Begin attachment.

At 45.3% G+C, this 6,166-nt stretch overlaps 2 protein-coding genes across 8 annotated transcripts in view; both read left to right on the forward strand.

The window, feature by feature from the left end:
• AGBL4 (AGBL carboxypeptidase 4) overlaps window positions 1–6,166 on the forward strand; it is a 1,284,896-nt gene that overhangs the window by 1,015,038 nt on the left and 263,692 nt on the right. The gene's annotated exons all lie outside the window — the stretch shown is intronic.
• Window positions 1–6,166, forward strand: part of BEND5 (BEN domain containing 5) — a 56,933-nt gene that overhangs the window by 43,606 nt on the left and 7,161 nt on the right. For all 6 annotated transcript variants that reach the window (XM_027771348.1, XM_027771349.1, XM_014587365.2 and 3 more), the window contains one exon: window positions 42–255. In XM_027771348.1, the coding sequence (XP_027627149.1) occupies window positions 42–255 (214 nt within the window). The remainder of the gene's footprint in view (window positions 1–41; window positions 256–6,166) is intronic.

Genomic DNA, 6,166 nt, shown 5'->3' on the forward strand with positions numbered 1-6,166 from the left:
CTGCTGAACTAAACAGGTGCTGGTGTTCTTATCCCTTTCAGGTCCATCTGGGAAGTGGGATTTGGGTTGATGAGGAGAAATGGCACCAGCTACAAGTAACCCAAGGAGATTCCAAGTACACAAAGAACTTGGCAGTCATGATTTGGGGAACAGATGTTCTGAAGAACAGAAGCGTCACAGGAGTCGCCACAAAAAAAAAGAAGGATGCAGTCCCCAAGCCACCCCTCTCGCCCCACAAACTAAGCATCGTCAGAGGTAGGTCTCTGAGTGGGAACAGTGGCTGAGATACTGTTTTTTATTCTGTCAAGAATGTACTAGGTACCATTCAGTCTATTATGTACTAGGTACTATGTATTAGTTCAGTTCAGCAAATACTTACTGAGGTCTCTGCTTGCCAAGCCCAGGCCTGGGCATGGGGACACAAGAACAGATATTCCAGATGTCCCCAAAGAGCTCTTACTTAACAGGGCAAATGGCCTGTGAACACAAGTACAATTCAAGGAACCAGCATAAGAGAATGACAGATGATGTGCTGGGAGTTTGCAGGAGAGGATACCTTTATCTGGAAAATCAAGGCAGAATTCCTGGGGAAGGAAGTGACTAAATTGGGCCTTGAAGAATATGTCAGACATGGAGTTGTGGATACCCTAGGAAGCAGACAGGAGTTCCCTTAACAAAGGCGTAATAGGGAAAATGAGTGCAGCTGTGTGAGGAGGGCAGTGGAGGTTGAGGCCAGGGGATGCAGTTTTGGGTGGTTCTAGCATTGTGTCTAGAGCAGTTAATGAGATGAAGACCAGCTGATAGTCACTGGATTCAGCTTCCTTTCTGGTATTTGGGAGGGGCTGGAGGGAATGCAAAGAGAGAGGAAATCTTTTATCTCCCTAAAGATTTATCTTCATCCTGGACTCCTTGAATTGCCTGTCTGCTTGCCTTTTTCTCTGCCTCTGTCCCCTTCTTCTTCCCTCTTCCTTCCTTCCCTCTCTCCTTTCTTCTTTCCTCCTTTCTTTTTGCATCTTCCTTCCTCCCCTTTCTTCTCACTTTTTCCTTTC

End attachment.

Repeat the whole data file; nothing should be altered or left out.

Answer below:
At 45.3% G+C, this 6,166-nt stretch overlaps 2 protein-coding genes across 8 annotated transcripts in view; both read left to right on the forward strand.

The window, feature by feature from the left end:
• AGBL4 (AGBL carboxypeptidase 4) overlaps window positions 1–6,166 on the forward strand; it is a 1,284,896-nt gene that overhangs the window by 1,015,038 nt on the left and 263,692 nt on the right. The gene's annotated exons all lie outside the window — the stretch shown is intronic.
• Window positions 1–6,166, forward strand: part of BEND5 (BEN domain containing 5) — a 56,933-nt gene that overhangs the window by 43,606 nt on the left and 7,161 nt on the right. For all 6 annotated transcript variants that reach the window (XM_027771348.1, XM_027771349.1, XM_014587365.2 and 3 more), the window contains one exon: window positions 42–255. In XM_027771348.1, the coding sequence (XP_027627149.1) occupies window positions 42–255 (214 nt within the window). The remainder of the gene's footprint in view (window positions 1–41; window positions 256–6,166) is intronic.

Genomic DNA, 6,166 nt, shown 5'->3' on the forward strand with positions numbered 1-6,166 from the left:
CTGCTGAACTAAACAGGTGCTGGTGTTCTTATCCCTTTCAGGTCCATCTGGGAAGTGGGATTTGGGTTGATGAGGAGAAATGGCACCAGCTACAAGTAACCCAAGGAGATTCCAAGTACACAAAGAACTTGGCAGTCATGATTTGGGGAACAGATGTTCTGAAGAACAGAAGCGTCACAGGAGTCGCCACAAAAAAAAAGAAGGATGCAGTCCCCAAGCCACCCCTCTCGCCCCACAAACTAAGCATCGTCAGAGGTAGGTCTCTGAGTGGGAACAGTGGCTGAGATACTGTTTTTTATTCTGTCAAGAATGTACTAGGTACCATTCAGTCTATTATGTACTAGGTACTATGTATTAGTTCAGTTCAGCAAATACTTACTGAGGTCTCTGCTTGCCAAGCCCAGGCCTGGGCATGGGGACACAAGAACAGATATTCCAGATGTCCCCAAAGAGCTCTTACTTAACAGGGCAAATGGCCTGTGAACACAAGTACAATTCAAGGAACCAGCATAAGAGAATGACAGATGATGTGCTGGGAGTTTGCAGGAGAGGATACCTTTATCTGGAAAATCAAGGCAGAATTCCTGGGGAAGGAAGTGACTAAATTGGGCCTTGAAGAATATGTCAGACATGGAGTTGTGGATACCCTAGGAAGCAGACAGGAGTTCCCTTAACAAAGGCGTAATAGGGAAAATGAGTGCAGCTGTGTGAGGAGGGCAGTGGAGGTTGAGGCCAGGGGATGCAGTTTTGGGTGGTTCTAGCATTGTGTCTAGAGCAGTTAATGAGATGAAGACCAGCTGATAGTCACTGGATTCAGCTTCCTTTCTGGTATTTGGGAGGGGCTGGAGGGAATGCAAAGAGAGAGGAAATCTTTTATCTCCCTAAAGATTTATCTTCATCCTGGACTCCTTGAATTGCCTGTCTGCTTGCCTTTTTCTCTGCCTCTGTCCCCTTCTTCTTCCCTCTTCCTTCCTTCCCTCTCTCCTTTCTTCTTTCCTCCTTTCTTTTTGCATCTTCCTTCCTCCCCTTTCTTCTCACTTTTTCCTTTC